6 The MPP and PSPP provide a defined lifetime pension and a bridge to age 65 based on a formula using the following factors: Age Salary Pensionable Service Your pension is not based on the contributions you make. Your pension also provides additional benefits such as: a generous early retirement provision, a death benefit, a disability benefit and transfer agreements with other public sector pension plan. Although inflation protection is not guaranteed, the plans have been able to grant the full Consumer Price Index each year since 1982 every January 1. Once inflation protection is granted, it becomes part of your basic pension and will continue to be paid. Extended Health and Dental benefits can be hugely expensive for seniors. Both the MPP and PSPP offer access to a group Extended Health and Dental plans with premiums far below those for similar plans that can be purchased privately. (Premium subsidies are currently available for plan members for Extended Health, Dental and Medical Services Plan under the MPP. The PSPP offers a voluntary, non-subsidized dental plan.) As of April 1, 2012 the PSPP will provide a premium subsidy for the plan member ONLY. All other premiums will be fully paid by the plan member.
7 Subsidies for health benefits under both the MPP and PSPP are not guaranteed and can change at any time. Your Member Benefit Statement (MBS) is one of the most important sources of information since it is a record of your specific entitlement. A MBS is sent every year and you should review it every year. Your Member Benefit Statement records your estimated potential benefit in a table in Section 2. It estimates your benefit at different ages and illustrates specific options available to you at retirement. When you retire, your lifetime pension will be paid to you for as long as you live. In addition, you can choose to have your pension continue to be paid to someone after your death, depending on your particular circumstances. Your choice will affect the amount of your pension payment. For information go to Choosing Your Best Pension Options found on the plans website. If you want your pension to be paid only during your lifetime, you can choose a Single Life Only Option (SLO). The Single Life Pension gives you the highest possible monthly pension. You can choose a SLO if you do not have a legal spouse or your legal spouse has signed a waiver declining any entitlement to your pension. If you have a legal spouse, then you must choose some form of Joint Life Option (JLO) unless your spouse waives their rights.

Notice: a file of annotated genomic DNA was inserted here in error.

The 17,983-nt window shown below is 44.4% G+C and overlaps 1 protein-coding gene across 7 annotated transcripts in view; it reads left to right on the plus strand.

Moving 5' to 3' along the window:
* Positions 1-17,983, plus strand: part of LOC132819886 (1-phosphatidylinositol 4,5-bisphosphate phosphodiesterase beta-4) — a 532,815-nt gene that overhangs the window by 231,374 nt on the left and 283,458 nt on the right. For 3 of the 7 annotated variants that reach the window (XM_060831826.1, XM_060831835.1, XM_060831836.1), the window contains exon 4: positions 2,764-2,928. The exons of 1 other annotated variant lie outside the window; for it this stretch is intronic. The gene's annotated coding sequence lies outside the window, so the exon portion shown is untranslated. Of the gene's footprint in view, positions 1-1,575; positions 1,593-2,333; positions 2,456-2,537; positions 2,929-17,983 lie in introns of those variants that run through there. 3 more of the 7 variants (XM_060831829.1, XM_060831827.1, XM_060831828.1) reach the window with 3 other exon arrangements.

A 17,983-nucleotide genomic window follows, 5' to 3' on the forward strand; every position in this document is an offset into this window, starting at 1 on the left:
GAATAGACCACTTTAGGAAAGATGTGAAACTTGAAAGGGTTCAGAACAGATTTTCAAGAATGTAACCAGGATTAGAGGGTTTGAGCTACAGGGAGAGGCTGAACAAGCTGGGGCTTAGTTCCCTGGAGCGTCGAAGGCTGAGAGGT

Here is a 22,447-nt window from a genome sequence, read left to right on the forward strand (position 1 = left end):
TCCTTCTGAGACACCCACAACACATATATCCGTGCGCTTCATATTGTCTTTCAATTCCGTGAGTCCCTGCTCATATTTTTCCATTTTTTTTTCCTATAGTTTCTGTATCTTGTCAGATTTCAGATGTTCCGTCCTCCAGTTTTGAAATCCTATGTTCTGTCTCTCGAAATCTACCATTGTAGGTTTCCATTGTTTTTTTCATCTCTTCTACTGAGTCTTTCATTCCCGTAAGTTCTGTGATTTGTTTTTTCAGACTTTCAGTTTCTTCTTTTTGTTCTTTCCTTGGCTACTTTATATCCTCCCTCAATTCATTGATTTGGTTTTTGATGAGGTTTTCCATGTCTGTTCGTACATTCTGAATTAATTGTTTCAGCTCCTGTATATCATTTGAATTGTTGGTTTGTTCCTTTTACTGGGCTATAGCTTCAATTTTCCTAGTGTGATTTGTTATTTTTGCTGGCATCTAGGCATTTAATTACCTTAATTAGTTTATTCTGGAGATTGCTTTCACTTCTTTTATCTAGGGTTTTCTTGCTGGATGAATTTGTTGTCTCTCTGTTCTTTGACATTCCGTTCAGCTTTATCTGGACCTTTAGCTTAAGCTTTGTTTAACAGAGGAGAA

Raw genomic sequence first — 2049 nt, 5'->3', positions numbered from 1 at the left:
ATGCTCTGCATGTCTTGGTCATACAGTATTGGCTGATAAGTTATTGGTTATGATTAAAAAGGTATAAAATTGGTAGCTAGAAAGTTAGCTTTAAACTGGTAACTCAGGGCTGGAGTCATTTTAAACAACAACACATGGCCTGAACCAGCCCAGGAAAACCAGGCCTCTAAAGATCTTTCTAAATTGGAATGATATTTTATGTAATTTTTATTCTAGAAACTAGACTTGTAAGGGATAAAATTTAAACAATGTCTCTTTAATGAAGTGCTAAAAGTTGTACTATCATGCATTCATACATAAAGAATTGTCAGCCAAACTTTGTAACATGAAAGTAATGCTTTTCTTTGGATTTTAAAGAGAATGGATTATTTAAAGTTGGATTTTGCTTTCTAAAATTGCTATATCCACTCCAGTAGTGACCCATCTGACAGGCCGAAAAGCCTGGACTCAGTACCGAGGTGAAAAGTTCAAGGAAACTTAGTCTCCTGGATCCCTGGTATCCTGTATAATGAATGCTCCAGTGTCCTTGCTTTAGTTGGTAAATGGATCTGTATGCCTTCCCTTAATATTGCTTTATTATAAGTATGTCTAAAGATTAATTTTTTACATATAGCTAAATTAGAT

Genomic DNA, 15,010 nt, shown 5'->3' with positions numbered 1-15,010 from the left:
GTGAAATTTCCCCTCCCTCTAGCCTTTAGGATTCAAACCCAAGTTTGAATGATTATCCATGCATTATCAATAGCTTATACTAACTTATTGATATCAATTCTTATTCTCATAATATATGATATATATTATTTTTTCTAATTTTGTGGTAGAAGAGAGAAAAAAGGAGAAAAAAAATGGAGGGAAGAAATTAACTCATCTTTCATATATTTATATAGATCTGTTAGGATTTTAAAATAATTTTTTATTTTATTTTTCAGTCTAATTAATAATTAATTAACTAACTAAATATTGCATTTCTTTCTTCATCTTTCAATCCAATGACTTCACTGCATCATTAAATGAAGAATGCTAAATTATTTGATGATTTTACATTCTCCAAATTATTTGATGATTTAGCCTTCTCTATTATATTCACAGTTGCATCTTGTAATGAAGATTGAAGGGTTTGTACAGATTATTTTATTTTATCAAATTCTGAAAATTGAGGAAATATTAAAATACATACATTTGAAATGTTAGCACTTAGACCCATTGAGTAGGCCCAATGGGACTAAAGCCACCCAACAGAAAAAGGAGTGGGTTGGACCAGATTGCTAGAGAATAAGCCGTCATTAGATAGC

8 If you wish to provide for a beneficiary after your death, you can choose a five, 10 or 15 year guarantee period. This means that your pension will be paid for as long as you live and continues to be paid to your beneficiary if you die before the guarantee period you have chosen expires. Your pension will be reduced depending on the length of guarantee period you choose. The longer the guarantee period you choose, the more the reduction. The Member Benefit Statement quotes your SLO pension based on a 10 year guarantee period. If you have a spouse, your Member Benefit Statement will quote a Joint Life Option (JLO). A Joint Life pension is paid for your life and for the life of your spouse. You must choose a Joint Life Pension if you have a spouse and they have not waived their right to a lifetime pension. Your pension will be reduced depending on the amount of pension projected to be paid during your lifetime and the amount of pension projected to be paid during your spouse s lifetime. The Member Benefit Statement quotes your JLO on the bases that your spouse would get 100% of your pension when you die. There are many options available to you at retirement, including a temporary annuity. Choosing an appropriate option can be a challenge and it is important to understand clearly what you need to tailor your pension to your needs. Your actual pension benefit at retirement is not based on contributions. It is based on your age and your spouse s age (if any) at retirement, your Highest Average Salary, your years of pensionable service and